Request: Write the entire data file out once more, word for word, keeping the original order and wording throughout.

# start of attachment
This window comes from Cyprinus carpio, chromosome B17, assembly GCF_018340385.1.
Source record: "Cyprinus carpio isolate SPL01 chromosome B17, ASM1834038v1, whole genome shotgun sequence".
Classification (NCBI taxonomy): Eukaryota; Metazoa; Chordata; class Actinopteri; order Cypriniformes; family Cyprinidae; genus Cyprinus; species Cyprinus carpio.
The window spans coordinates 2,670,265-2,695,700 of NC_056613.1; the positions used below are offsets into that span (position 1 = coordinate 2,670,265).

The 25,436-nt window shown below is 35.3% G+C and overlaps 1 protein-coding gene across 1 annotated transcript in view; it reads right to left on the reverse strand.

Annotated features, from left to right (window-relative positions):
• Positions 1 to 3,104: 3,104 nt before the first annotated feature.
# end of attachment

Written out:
This window comes from Cyprinus carpio, chromosome B17, assembly GCF_018340385.1.
Source record: "Cyprinus carpio isolate SPL01 chromosome B17, ASM1834038v1, whole genome shotgun sequence".
Classification (NCBI taxonomy): Eukaryota; Metazoa; Chordata; class Actinopteri; order Cypriniformes; family Cyprinidae; genus Cyprinus; species Cyprinus carpio.
The window spans coordinates 2,670,265-2,695,700 of NC_056613.1; the positions used below are offsets into that span (position 1 = coordinate 2,670,265).

The 25,436-nt window shown below is 35.3% G+C and overlaps 1 protein-coding gene across 1 annotated transcript in view; it reads right to left on the reverse strand.

Annotated features, from left to right (window-relative positions):
• Positions 1 to 3,104: 3,104 nt before the first annotated feature.